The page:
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Each possess inspired abilities – I love, love the Acrobatic Maneuvers, espescially Death From Above pg 15 – are well thought out, and don’t overpower the game’s base classes.

The Cleric is workx missionary pg 7 ; the Fighter an officer pg 8 ; the Bard a star of ,egends stage pg. It is a common complaint where Mike Mearls is concerned that you will have to wade through some copious amounts of cow flotsam in order to get to the gems that he drops every two or three pages. The concept is really well done and it’s actually carried out in thoughtful manner that makes it worth using. Trials pg 77Organized Crime pg 78Economics pg.

Legends & Lairs: City Works by Mike Mearls | LibraryThing

Next we come to the inevitable Feats pg laifs section which manages not to provide me with anything new and should have been lumped into the General Advise pg. We follow this up with Urban Prestige Classes pg 25 – 32 which are mostly useless but there is a gem here too.

You could easily dismiss [Fantasy Flight Games] as a third rate knock off. This is the sort of chapter that can drive a man to make spread sheets detailing the resource management structures of imaginary civilizations with no tangible gain from his efforts.

Legends & Lairs: City Works

Best Reads of the Week! And while we’re on the General Advise section let me just say that this section should have been at the beginning of the chapter with a fuller discussion of playing in the city environment and the proper mindset that you have to develop for the urban game. I’m ignoring the preview as I own that book too and will be reviewing it later.


This is a game that can be incredibly rich and detailed but it only works if your players become interested in the world.

Legends & Lairs – City Works[1]

It provides a very basic framework to organize your city around with a naive understanding of political groups, power structures, and governments. The other feats are either too nuanced to be used in a sandbox game which mine almost always are or just simply begging to be abused in ways that will make you regret buying this book.

I swear it’s as though they were so focused on chanting to the reader “Organization, organization, organization! That’s the best you could come up with? The Urban Feats pg 32 – 35 are a mixed bag with only two being worth including in your regular third edition game: Some of these are great, like the Barbarian as Bodyguard pg. I own seventeen monster manuals, tombs, and guides across a variety of systems and editions that now clutter up my gaming shelf — legenda vast Wednesday, August 21, Legends and Lairs: Last year I started the Best Reads of the Week series to help legnds some of my favorite lfgends and to help the community as a wh This book could be so much better just by cleaning up the organization of laifs chapters and streamlining the thoughts expressed.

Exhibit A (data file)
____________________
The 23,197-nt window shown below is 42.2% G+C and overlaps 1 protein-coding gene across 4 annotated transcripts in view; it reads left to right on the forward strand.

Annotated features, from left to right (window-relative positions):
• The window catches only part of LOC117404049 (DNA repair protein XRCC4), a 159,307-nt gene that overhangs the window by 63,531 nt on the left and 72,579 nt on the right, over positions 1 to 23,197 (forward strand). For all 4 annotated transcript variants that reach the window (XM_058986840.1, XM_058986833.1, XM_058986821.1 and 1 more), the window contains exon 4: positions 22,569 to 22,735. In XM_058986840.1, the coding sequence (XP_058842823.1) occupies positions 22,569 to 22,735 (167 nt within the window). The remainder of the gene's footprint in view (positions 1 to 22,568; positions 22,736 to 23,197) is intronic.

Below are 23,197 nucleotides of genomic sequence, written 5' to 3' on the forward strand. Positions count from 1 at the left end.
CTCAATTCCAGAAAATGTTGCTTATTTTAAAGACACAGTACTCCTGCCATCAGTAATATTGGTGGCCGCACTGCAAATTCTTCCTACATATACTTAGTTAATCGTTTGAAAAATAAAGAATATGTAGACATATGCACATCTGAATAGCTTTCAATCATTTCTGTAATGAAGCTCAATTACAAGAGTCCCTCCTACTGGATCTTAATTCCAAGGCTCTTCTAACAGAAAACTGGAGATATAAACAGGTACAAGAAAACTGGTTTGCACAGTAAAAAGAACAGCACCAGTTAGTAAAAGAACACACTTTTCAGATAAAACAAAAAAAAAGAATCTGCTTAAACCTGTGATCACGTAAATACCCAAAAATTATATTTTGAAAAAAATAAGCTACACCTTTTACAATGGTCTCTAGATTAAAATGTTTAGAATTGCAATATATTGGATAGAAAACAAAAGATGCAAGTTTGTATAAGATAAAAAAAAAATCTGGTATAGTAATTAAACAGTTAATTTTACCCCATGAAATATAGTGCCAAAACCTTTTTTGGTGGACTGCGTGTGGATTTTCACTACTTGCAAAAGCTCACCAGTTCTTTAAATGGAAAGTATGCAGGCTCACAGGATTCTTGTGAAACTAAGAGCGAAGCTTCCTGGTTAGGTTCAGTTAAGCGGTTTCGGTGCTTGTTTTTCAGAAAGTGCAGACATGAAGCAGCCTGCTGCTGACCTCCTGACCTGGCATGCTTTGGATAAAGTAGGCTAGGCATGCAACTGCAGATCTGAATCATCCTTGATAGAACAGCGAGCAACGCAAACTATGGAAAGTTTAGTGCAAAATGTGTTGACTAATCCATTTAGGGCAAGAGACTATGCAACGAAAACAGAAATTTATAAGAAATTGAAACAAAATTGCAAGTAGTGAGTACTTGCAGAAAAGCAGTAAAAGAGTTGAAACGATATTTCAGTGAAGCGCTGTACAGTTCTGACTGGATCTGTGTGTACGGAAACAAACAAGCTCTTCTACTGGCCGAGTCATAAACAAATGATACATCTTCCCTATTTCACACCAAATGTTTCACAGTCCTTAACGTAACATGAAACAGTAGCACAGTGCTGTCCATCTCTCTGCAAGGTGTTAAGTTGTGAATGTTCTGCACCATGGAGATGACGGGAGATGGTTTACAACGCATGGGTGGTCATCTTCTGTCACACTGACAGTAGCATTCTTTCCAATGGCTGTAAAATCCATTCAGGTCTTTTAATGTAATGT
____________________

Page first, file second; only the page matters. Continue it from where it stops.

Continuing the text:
Each of these sections have enough inspirational elements to help your game along without undercutting your momentum. The Great Blog Roll Call ! Of those last four pages only the spell Erad’s Silent Killer pg 35 is worthy of being included in an active game. Nothing creative or unique just some trite mess that we have to wade through and pretend like it’s all cool? By comparison there are already neat little ideas in this product starting at page 5 where Mike has had the forethought to leyends the player with some ideas for the basic classes in an urban environment.


The chapter begins with a quick explanation of the difference between an urban and wilderness environment. And you follow up that legrnds moment by copying the officer career path onto the Ranger pg 10proclaiming that the Monk is a martial arts instructor pg.

Looking For Something Special? Until they do, creating all that extra work for yourself is asking for pain and suffering. Alirs others are mostly trash and barely worth reading. It is well written and thought provoking. City Works clocks in at a pages of dedicated material with an additional 16 pages previewing their workd book Sorcery and Steam.

Before I finish this chapter I would like to point out that the Secrecy section pg 84 – 85 has one of the most useless game mechanics I have ever run across. This is the sort of chapter that can drive a man to make spread sheets. Remember, to your players: It is a common complaint where Mike Mearls is concerned that you will have to wade through some copious amounts of cow flotsam. Now I want to point out that in my last review, Dragons by AEGthat I didn’t come to anything useful in that book until page 10, and what I found was rather legebds at best.

legdnds Instead of laboring for nothing skip the majority of this chapter and read the following sections: Now normally when you come across a third party character class you hold your nose and tip-toe past it hoping that your players don’t dredge it up because they’re usually fucked; but unlike most of my previous experiences Mike Mearls is actually able to create two usable classes in this book: The last part of this book ciity dedicated to Spells pg 35 and the dubious Urbanmancy Prestige Spells pg.